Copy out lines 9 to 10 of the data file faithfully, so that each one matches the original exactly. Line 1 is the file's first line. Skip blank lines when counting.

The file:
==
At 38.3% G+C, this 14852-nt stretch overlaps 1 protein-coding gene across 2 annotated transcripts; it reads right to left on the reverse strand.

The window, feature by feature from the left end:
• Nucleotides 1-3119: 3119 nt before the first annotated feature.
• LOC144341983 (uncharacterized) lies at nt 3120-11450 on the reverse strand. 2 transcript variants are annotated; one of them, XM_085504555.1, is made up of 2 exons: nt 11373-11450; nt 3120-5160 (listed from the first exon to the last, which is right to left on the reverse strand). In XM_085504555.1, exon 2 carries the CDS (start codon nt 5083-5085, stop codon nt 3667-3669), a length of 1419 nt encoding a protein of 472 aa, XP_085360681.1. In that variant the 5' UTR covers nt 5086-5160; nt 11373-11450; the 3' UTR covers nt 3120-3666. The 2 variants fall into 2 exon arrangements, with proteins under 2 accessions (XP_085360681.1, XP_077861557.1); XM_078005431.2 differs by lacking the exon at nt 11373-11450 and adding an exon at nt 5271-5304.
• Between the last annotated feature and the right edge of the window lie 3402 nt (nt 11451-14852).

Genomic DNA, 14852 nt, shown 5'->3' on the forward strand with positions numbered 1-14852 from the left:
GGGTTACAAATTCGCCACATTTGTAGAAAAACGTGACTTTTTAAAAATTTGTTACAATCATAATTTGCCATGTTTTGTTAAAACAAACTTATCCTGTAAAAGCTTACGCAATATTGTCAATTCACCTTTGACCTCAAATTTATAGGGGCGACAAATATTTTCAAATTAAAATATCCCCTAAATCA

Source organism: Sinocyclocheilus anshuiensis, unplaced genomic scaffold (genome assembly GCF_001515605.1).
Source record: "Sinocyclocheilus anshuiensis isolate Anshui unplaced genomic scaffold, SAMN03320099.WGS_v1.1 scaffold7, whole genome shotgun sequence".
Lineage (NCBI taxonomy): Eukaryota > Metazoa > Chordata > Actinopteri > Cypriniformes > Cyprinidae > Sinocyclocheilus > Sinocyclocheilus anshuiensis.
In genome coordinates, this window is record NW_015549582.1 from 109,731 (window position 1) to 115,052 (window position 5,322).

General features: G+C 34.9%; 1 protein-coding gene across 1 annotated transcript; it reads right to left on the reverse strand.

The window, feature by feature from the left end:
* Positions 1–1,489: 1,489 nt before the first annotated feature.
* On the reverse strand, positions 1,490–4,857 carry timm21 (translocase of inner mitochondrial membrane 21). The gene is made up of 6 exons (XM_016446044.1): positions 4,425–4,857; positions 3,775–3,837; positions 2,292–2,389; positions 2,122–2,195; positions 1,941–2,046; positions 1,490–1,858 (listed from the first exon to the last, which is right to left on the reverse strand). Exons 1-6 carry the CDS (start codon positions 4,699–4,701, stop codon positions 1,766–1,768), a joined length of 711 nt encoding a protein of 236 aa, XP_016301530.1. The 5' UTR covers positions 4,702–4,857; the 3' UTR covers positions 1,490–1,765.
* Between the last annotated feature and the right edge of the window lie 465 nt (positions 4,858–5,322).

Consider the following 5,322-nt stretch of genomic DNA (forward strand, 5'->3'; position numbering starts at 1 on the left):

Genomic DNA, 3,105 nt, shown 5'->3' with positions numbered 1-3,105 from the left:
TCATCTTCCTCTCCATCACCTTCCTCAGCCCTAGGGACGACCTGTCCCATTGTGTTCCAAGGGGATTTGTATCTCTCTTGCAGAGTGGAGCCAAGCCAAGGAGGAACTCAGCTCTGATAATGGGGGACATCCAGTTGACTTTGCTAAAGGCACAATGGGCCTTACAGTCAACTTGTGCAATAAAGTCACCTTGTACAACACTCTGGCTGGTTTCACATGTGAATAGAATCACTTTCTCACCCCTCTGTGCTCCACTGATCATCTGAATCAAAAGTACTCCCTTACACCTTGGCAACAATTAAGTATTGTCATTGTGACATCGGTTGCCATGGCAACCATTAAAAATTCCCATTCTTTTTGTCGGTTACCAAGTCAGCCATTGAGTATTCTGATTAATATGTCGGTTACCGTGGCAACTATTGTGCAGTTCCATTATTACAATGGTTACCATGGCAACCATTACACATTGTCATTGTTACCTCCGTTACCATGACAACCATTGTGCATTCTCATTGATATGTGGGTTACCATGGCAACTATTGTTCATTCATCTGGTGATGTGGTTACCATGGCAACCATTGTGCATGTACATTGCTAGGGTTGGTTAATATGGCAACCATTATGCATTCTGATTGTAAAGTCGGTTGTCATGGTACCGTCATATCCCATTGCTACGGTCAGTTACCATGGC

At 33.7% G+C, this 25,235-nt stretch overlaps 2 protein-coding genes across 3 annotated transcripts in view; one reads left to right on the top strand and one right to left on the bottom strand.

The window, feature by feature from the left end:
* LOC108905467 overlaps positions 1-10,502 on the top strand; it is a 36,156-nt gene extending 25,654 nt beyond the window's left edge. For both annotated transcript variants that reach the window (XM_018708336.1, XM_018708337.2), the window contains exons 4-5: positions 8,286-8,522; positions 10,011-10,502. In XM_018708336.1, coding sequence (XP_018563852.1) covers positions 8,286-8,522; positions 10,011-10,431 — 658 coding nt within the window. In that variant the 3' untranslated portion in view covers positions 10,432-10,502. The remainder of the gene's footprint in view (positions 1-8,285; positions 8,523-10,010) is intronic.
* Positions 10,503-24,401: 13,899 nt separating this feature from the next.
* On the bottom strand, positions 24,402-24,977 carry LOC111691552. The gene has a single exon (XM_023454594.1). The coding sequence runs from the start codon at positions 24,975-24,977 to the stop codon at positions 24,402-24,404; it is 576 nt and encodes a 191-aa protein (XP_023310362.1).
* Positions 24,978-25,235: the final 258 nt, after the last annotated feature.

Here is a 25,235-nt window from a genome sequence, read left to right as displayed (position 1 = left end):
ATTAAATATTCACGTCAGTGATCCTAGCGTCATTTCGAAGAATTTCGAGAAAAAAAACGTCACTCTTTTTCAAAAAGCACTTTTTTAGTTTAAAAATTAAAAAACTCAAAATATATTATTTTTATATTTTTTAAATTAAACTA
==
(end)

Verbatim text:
Source record: "Sinocyclocheilus anshuiensis isolate Anshui unplaced genomic scaffold, SAMN03320099.WGS_v1.1 scaffold7, whole genome shotgun sequence".
Lineage (NCBI taxonomy): Eukaryota > Metazoa > Chordata > Actinopteri > Cypriniformes > Cyprinidae > Sinocyclocheilus > Sinocyclocheilus anshuiensis.